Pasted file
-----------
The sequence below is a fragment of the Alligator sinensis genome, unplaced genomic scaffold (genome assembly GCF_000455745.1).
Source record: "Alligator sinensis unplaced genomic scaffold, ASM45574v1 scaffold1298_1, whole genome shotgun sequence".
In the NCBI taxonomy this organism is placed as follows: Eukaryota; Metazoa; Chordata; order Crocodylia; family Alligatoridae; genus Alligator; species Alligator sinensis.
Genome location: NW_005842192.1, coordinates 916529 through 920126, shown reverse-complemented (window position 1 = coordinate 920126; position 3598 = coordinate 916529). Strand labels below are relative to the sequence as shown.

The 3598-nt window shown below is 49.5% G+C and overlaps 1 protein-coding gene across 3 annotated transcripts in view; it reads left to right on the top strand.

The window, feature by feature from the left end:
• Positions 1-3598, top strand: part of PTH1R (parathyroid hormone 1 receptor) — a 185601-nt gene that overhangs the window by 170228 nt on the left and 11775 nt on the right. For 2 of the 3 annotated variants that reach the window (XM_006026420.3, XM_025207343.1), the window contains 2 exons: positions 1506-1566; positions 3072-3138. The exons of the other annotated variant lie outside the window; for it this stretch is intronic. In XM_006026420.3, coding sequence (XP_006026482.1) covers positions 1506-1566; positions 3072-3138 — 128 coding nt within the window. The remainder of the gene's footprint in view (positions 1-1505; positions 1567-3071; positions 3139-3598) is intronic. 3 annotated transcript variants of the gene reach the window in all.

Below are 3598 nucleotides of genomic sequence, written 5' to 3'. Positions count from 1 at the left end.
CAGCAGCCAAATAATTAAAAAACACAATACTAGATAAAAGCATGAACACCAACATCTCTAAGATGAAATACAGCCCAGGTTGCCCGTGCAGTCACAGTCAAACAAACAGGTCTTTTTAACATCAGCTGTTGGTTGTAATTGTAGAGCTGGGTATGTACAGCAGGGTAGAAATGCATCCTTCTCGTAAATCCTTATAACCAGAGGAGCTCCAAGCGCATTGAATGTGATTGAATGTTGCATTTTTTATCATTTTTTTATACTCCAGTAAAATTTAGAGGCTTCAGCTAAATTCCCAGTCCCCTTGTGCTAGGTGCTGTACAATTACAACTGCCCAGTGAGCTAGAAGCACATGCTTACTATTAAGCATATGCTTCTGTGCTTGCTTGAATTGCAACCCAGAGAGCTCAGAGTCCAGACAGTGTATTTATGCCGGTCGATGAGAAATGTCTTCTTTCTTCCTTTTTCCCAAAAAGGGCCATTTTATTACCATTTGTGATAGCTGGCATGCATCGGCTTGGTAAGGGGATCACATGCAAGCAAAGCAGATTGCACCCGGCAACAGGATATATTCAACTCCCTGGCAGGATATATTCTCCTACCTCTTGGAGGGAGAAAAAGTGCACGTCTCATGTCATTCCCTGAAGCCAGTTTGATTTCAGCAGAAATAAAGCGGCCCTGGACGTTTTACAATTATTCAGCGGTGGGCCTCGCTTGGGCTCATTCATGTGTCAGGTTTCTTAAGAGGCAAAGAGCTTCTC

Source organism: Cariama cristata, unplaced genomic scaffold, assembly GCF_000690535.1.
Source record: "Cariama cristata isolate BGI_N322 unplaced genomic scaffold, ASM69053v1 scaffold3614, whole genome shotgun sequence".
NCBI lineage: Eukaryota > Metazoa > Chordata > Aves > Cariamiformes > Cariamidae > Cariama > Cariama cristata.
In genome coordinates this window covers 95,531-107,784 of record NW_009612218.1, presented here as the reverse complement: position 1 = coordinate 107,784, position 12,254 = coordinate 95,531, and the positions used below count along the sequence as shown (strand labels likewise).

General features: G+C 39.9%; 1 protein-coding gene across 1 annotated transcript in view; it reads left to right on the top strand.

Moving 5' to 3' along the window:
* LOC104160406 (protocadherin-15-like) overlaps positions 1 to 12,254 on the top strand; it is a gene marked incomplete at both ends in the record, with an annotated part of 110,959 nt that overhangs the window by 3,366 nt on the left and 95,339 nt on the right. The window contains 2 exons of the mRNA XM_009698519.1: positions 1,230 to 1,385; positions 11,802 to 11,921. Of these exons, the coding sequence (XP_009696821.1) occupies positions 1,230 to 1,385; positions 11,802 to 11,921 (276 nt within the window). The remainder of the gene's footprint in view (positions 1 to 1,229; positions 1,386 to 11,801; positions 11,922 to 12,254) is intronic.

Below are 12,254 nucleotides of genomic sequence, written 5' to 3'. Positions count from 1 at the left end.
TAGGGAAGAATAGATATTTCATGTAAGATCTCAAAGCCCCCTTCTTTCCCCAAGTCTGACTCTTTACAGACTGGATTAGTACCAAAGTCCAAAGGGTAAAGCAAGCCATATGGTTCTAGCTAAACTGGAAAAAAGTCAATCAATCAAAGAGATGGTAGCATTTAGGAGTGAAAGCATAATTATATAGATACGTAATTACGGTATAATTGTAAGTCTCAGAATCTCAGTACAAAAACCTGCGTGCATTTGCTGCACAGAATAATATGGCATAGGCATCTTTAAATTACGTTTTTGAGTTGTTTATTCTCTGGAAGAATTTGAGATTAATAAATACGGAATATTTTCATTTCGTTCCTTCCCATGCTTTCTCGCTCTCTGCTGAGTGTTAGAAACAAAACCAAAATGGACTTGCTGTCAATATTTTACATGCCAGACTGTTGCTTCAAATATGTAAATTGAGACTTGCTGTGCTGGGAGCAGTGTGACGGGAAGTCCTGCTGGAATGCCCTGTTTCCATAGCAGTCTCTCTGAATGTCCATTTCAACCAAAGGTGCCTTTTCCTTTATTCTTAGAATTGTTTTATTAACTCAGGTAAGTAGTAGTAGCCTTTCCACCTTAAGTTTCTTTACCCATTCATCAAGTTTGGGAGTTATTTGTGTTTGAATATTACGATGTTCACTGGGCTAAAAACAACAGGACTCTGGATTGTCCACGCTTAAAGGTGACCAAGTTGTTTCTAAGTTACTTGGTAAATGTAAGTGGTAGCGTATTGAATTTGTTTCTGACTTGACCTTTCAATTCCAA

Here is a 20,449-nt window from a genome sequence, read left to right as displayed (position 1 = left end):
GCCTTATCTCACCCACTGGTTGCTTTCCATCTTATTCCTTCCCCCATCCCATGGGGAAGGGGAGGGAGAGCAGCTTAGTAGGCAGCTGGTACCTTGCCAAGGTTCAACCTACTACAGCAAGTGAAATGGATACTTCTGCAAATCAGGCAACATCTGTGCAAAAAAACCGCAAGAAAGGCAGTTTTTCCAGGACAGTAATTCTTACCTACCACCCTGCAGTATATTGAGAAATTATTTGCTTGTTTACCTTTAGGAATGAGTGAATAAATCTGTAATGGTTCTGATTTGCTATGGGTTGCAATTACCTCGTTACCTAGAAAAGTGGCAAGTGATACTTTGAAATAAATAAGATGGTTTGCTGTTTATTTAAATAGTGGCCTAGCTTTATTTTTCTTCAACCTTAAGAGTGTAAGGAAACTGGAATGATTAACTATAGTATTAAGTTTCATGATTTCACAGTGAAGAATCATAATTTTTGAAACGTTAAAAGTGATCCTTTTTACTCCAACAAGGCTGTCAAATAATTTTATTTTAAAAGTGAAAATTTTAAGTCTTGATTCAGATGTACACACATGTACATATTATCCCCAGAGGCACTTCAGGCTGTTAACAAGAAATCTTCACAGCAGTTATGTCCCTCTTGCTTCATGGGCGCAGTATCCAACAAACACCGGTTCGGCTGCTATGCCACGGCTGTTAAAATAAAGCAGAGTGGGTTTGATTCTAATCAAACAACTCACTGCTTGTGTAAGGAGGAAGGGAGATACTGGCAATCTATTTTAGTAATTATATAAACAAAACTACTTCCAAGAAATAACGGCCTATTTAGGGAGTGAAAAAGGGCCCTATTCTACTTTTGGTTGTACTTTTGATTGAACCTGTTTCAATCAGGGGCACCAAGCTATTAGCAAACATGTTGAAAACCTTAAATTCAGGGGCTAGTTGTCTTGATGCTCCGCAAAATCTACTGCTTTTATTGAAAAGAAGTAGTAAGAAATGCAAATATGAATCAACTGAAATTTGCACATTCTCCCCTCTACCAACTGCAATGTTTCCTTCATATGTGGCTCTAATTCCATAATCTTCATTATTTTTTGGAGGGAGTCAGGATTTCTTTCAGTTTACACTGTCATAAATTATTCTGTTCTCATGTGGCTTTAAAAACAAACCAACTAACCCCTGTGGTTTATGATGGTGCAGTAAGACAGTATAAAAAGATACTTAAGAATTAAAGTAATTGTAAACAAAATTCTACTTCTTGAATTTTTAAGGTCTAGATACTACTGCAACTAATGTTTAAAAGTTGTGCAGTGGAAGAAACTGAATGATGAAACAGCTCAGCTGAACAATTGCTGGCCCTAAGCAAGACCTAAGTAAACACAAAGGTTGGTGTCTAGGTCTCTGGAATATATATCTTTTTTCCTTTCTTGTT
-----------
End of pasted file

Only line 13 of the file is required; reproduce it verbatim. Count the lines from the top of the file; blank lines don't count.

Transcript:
In genome coordinates this window covers 95,531-107,784 of record NW_009612218.1, presented here as the reverse complement: position 1 = coordinate 107,784, position 12,254 = coordinate 95,531, and the positions used below count along the sequence as shown (strand labels likewise).